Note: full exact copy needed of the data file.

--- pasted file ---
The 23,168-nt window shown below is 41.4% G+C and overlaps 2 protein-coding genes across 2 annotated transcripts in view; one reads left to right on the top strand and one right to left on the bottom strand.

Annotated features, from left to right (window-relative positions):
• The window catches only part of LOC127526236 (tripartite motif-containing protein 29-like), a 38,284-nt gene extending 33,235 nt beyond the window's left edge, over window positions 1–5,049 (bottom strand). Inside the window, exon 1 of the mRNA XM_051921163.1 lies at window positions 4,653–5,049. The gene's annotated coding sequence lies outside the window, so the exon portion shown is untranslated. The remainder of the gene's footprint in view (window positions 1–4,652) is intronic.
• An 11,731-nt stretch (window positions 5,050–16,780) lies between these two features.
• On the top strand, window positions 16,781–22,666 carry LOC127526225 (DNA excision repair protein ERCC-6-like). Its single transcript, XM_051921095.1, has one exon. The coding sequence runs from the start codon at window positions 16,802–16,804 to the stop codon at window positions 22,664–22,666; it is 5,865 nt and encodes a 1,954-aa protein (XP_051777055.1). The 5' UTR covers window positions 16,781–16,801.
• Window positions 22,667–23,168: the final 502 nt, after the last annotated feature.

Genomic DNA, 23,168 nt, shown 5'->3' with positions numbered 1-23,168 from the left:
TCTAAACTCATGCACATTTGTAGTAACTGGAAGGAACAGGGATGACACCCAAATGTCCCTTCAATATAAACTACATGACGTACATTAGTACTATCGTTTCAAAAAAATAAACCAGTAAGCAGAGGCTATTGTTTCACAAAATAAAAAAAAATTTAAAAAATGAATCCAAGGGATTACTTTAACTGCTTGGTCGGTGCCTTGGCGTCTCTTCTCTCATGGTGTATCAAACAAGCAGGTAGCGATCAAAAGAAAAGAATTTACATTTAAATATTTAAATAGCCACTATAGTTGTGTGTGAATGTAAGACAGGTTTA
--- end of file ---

The 23,168-nt window shown below is 41.4% G+C and overlaps 2 protein-coding genes across 2 annotated transcripts in view; one reads left to right on the top strand and one right to left on the bottom strand.

Annotated features, from left to right (window-relative positions):
• The window catches only part of LOC127526236 (tripartite motif-containing protein 29-like), a 38,284-nt gene extending 33,235 nt beyond the window's left edge, over window positions 1–5,049 (bottom strand). Inside the window, exon 1 of the mRNA XM_051921163.1 lies at window positions 4,653–5,049. The gene's annotated coding sequence lies outside the window, so the exon portion shown is untranslated. The remainder of the gene's footprint in view (window positions 1–4,652) is intronic.
• An 11,731-nt stretch (window positions 5,050–16,780) lies between these two features.
• On the top strand, window positions 16,781–22,666 carry LOC127526225 (DNA excision repair protein ERCC-6-like). Its single transcript, XM_051921095.1, has one exon. The coding sequence runs from the start codon at window positions 16,802–16,804 to the stop codon at window positions 22,664–22,666; it is 5,865 nt and encodes a 1,954-aa protein (XP_051777055.1). The 5' UTR covers window positions 16,781–16,801.
• Window positions 22,667–23,168: the final 502 nt, after the last annotated feature.

Genomic DNA, 23,168 nt, shown 5'->3' with positions numbered 1-23,168 from the left:
TCTAAACTCATGCACATTTGTAGTAACTGGAAGGAACAGGGATGACACCCAAATGTCCCTTCAATATAAACTACATGACGTACATTAGTACTATCGTTTCAAAAAAATAAACCAGTAAGCAGAGGCTATTGTTTCACAAAATAAAAAAAAATTTAAAAAATGAATCCAAGGGATTACTTTAACTGCTTGGTCGGTGCCTTGGCGTCTCTTCTCTCATGGTGTATCAAACAAGCAGGTAGCGATCAAAAGAAAAGAATTTACATTTAAATATTTAAATAGCCACTATAGTTGTGTGTGAATGTAAGACAGGTTTA